Admissions to specialist schools
Including state funded (ie LA maintained special academy/free school and independent) and non-maintained.
Choosing a school, including a special school is an important decision.
A good place to start is to contact Norfolk SEND Partnership to talk through a change of school and what this might mean for you and your child. Norfolk SEND Partnership will be able to give you independent expert information and advice about the range of specialist provision in Norfolk as well as the law that the local authority (LA) must abide by.
If you are unhappy with your child’s current school, these are the things to think about:
- If your child has a statement / EHC plan – call an early annual review. Ask your child’s school to arrange this. It may be that your child’s needs have changed and the provision they need has changed and this can be arranged in partnership with your child’s current school and the local authority.
- If you child doesn’t have a statement / EHC plan - ask for a meeting with your child’s school so that you can raise your concerns. The school is required under SEN support to listen to your concerns and to work together with you to resolve them. It may be that your child needs an EHC needs assessment.
Under law, parents and young people with EHC plans has the right to request a school/setting of the following types to be named in the EHC plan/statement.
- Maintained nursery school
- Maintained school
- Any form of academy or free school (mainstream or special)
- Non maintained special school
- Further education or sixth form college
- Independent school or independent specialist college (where they have been approved by the secretary of state and detailed in the Section 41 list).
Parents and young people can also ask for a place at independent schools that are not on the Section 41 list but those schools are not under the same conditions to accept and enrol the child.
Once a school or college has been named in a statement / EHC plan this can only be changed following an annual review. The annual review must take place 12 months after the statement / EHC plan was issued, and annually thereafter.
However if you believe either of the following you should ask for an early review:
- Your child’s education, health or social care needs have changed and are no longer accurately described in the statement/EHC plan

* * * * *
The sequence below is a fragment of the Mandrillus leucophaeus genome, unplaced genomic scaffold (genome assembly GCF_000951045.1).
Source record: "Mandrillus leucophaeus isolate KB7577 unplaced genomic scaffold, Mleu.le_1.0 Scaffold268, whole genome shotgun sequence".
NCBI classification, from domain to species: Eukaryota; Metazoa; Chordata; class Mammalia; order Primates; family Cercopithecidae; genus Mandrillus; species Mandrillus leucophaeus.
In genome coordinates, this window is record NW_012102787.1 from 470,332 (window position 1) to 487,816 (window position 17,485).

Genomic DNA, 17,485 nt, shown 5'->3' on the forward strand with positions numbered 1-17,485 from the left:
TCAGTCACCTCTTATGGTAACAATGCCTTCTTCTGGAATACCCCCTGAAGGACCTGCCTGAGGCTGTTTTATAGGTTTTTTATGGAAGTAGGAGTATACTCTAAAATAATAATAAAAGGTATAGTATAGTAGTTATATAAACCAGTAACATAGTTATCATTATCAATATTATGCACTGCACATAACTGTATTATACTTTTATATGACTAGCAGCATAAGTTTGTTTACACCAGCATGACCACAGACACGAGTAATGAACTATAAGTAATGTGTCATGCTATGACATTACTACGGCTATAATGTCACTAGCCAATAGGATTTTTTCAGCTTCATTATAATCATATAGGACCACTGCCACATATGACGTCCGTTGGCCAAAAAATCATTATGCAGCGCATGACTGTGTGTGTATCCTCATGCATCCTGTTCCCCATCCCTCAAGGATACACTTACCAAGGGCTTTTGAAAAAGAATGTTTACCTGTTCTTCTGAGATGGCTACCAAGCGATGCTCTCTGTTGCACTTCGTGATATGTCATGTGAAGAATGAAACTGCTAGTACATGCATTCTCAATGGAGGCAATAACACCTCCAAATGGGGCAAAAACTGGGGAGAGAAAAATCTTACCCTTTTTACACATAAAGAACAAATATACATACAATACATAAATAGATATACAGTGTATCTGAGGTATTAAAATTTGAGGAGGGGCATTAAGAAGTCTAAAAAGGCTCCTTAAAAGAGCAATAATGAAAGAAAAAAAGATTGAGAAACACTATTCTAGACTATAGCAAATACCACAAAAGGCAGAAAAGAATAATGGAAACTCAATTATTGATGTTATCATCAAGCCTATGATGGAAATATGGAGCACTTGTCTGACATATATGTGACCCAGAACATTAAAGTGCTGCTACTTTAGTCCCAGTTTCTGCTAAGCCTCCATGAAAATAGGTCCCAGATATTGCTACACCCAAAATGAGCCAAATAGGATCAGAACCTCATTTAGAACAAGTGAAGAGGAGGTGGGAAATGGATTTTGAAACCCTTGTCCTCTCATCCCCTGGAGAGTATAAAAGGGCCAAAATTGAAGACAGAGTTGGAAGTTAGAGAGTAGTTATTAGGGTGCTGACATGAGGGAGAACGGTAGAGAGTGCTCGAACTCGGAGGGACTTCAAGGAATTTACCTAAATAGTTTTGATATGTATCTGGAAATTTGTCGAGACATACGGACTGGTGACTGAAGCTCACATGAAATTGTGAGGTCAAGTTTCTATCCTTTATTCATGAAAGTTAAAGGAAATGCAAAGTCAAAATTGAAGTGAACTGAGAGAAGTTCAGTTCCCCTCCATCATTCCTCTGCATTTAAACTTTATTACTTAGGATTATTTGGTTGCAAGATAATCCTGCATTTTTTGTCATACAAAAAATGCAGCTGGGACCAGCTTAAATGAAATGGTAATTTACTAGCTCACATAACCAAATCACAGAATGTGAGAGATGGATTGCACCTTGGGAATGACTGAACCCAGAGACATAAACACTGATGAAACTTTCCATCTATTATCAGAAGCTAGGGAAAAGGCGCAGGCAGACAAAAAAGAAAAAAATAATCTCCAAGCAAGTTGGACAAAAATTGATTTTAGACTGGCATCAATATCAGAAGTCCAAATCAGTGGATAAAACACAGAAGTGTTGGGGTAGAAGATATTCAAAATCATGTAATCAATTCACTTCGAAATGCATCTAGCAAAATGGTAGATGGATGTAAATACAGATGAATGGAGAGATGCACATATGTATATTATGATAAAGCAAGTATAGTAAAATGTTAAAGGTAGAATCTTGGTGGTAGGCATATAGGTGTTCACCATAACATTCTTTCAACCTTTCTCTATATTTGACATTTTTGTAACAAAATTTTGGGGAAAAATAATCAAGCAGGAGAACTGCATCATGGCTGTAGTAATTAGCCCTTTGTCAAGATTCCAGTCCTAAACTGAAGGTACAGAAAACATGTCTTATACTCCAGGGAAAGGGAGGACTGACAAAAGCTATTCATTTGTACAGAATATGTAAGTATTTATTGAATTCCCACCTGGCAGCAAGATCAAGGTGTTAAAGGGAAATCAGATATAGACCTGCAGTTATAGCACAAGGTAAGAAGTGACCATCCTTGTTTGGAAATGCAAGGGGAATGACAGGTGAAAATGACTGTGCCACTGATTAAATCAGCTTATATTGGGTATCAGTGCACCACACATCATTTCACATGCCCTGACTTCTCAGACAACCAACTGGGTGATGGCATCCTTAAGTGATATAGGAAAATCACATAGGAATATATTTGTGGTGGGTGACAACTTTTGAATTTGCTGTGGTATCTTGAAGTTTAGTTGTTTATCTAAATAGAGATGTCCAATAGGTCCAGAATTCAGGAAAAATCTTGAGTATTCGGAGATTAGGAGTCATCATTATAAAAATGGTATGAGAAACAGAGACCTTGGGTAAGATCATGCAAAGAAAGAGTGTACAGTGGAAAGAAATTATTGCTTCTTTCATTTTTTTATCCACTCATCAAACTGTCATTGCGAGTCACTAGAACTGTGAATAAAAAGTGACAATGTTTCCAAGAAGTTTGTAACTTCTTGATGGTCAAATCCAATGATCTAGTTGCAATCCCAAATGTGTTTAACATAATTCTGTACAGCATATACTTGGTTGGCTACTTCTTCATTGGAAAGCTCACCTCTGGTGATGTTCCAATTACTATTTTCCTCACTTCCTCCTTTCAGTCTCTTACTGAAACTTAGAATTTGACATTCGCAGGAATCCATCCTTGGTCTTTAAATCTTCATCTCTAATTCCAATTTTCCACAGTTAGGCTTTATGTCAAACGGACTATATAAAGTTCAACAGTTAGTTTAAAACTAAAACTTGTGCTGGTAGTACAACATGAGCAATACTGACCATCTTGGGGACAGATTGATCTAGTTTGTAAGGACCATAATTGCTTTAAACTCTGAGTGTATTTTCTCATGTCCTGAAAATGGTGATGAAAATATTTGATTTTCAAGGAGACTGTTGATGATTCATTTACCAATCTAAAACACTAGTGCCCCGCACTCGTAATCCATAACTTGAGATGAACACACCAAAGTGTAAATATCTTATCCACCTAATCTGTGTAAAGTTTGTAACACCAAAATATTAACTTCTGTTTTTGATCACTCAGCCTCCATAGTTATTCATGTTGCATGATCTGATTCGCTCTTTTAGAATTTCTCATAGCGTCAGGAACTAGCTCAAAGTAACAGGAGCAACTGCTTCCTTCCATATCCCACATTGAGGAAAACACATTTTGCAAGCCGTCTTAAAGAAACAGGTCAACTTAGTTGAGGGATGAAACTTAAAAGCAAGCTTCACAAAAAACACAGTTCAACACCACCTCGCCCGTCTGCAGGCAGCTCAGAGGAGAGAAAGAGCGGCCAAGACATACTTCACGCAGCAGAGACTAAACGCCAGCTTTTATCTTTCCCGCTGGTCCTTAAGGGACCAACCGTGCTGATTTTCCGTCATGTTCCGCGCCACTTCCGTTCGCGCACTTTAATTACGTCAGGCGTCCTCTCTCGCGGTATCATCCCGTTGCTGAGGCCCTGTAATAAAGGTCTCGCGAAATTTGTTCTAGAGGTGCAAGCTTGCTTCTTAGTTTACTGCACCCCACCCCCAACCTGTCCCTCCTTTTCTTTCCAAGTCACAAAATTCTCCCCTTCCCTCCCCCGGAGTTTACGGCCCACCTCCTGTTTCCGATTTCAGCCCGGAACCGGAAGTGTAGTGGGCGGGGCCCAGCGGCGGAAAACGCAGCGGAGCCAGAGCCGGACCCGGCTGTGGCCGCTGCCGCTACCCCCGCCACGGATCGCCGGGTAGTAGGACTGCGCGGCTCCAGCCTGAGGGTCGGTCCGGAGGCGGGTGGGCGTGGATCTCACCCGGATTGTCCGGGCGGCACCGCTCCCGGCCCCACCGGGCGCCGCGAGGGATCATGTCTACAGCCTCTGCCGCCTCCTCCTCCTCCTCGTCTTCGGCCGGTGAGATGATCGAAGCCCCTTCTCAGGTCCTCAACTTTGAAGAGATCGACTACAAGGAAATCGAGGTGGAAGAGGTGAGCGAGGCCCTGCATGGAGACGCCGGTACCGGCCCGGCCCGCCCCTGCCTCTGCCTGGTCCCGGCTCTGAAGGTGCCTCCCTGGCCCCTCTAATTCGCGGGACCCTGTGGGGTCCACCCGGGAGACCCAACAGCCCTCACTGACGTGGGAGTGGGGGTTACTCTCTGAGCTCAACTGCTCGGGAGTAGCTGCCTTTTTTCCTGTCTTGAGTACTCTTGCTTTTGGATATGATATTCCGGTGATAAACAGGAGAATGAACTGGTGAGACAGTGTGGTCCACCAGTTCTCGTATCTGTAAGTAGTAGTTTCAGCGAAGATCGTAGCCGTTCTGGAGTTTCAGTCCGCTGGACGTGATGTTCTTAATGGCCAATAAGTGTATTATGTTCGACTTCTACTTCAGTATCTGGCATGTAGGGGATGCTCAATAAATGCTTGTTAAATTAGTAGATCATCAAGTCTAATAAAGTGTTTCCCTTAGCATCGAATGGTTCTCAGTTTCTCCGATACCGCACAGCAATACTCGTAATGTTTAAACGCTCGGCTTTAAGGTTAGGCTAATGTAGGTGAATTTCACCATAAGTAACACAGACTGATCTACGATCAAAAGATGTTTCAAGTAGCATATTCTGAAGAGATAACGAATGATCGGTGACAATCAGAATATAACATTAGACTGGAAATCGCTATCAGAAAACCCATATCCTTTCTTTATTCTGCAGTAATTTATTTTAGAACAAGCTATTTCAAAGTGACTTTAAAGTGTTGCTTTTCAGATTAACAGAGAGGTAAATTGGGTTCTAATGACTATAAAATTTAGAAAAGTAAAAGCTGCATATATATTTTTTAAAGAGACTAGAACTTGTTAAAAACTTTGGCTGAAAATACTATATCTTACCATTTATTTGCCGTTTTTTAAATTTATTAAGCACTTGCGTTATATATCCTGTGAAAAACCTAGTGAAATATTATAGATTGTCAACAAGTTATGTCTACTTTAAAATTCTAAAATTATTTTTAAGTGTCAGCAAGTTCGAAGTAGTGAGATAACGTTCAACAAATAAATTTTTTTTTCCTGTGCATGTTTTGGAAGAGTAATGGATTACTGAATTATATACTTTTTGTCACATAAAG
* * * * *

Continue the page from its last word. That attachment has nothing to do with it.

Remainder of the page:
- The education, health or social care provision in the EHC plan is no longer meeting your child’s needs
Only following an annual review where the evidence is presented and discussed can an EHCP coordinator consider whether or not the current provision stated in the statement/EHC plan is meeting your child’s needs.
There are different types of special school. Some are funded directly by the government, whereas others are fee paying where the LA would meet the cost of the fees.
Maintained special school / special academy / free school: schools that cater solely for special needs and are provided and funded by the LA / central government.
Non-maintained special school: approved as a special school under section 342 of the Education Act 1996. Non-profit making schools run by charitable trusts. Non-maintained special schools are funded primarily through pupil fees charged to LAs which place children there. There are currently no non-maintained special schools in Norfolk but there are some located in neighbouring local authorities.
Approved independent school: usually owned by an individual or limited company or group of companies but can be a charity. Approved by the Secretary of State to take children with statements / EHC plans, with the majority of placements funded by LAs. Wholly funded by pupil fees and can be run on a profit making basis.
Independent school: Owned by an individual or limited company or group of companies. Wholly funded by pupil fees and can be run on a profit making basis.
If you want to find out more about the special school’s in Norfolk speak to Norfolk SEND Partnership or read more here.
It is important to do some background research because different schools cater for different types of SEND and different ability levels. Whilst you may believe that a special school is right for your child, it is important that you really understand the special schools you are considering and the children that they provide for.